Texas Republican: President's best interest to remove Trump children from White House
Posted July 13
One Republican congressman has some advice for President Donald Trump: get your kids out of the White House.
Following the series of emails released by Donald Trump Jr. on Tuesday, Rep. Bill Flores, who represents Texas's 17th Congressional District, said he thinks the President's best move is to remove all of his children from his administration, whether they hold an official position or not.
"I'm going out on a limb here - but I would say I think it would be in the President's best interest if he removed all of his children from the White House. Not only Donald Trump (Jr.), but Ivanka and Jared Kushner," Flores told CNN affiliate KBTX, which is based in Bryan, Texas, on Thursday morning.
Both Ivanka Trump and Kushner, Trump's son-in-law, serve as senior advisers to the President. Trump Jr. does not hold an official position.
Flores' comments follow revelations related to Trump Jr.'s email exchange about a meeting he arranged with Kushner, former Trump campaign manager Paul Manafort and a Russian lawyer in order to discuss potentially damaging information against Hillary Clinton.
"I do find issues with the meeting, that it's a meeting that should not have taken place," Flores said on KBTX. "I think he probably thought he was looking out for his father's best interests."
Flores later issued a statement praising the President as well as his family members' success in private businesses.
"Through no fault of their own, the presence of President Trump's adult children in the White House has caused some distractions from the work the Trump administration is doing on behalf of hardworking American families," Flores said in the statement. "Given the liberal media's unwavering scrutiny of the Trump administration, it may be beneficial for the president to do all he can to remove any distractions from the administration so that he can focus on our conservative agenda."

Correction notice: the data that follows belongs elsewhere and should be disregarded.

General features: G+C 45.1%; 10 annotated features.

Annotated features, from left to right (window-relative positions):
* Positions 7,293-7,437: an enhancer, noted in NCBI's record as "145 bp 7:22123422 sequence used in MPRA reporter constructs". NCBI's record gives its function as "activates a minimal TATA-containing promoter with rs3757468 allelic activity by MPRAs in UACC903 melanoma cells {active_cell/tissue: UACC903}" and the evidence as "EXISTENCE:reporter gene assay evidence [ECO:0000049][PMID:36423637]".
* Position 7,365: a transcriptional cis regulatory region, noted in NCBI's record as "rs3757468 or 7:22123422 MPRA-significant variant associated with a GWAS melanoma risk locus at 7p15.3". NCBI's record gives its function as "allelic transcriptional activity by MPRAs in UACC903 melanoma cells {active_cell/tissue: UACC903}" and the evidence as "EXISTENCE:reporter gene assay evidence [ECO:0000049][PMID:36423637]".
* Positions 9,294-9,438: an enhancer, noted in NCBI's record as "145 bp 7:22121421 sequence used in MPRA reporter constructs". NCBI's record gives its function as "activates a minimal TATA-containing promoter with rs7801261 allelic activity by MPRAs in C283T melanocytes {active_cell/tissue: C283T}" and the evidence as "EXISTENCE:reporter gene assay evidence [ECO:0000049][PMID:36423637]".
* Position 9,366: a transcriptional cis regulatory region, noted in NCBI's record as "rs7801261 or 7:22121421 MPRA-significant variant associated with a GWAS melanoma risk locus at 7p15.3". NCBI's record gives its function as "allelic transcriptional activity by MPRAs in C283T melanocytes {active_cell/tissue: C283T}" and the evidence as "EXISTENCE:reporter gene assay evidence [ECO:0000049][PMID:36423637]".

Flores comments are significant because he hails from the President's own party, but plenty of Democrats also are calling out Trump's children in the wake of the Trump Jr. revelations. House Minority Leader Nancy Pelosi argued Kushner should lose his access to sensitive information.
She emphasized, "I'm more concerned about them obeying the law. It's not outside the law for them to be there, I think," referring to Kushner holding a senior West Wing position. But on his previously undisclosed meetings with Russian officials, Pelosi said, "you lie on a disclosure form -- that's a crime. You do it multiple times, that's arrogant and a crime."
"The GOP must hold Kushner accountable for the false statements on his national security disclosure form and revoke -- his security clearance must be revoked immediately. You know that the numbers keep growing as to the false statements," Pelosi told reporters Thursday.
CNN has reached out to the White House for comment. Trump has defended his children several times this week, including Trump Jr. and Ivanka.
"My son is a wonderful young man. He took a meeting with a Russian lawyer, not a government lawyer, but a Russian lawyer," the President said alongside French President Emmanuel Macron in Paris on Thursday. "It was a short meeting. It was a meeting that went very, very quickly, very fast."
In the House appropriations committee, Democrats also took aim at his son-in-law's security clearance.
Florida Rep. Debbie Wasserman Schultz, who was head of the Democratic National Committee when it was hacked during the 2016 campaign, proposed an amendment to a spending bill for the Justice Department that would revoke the security clearance of anyone working in the executive office of the President who was under federal criminal investigation.
Wasserman Schultz made clear that Kushner was the target of the measure.
"Revoking Jared Kushner's security clearance would send a clear signal to anyone who would consider aiding and abetting a foreign enemy state to affect the outcome of a US presidential election that they will not be entrusted with our nation's most sensitive information," she said.
Republicans accused Wasserman Schultz of a political stunt and the amendment failed on a 22-30 party-line vote.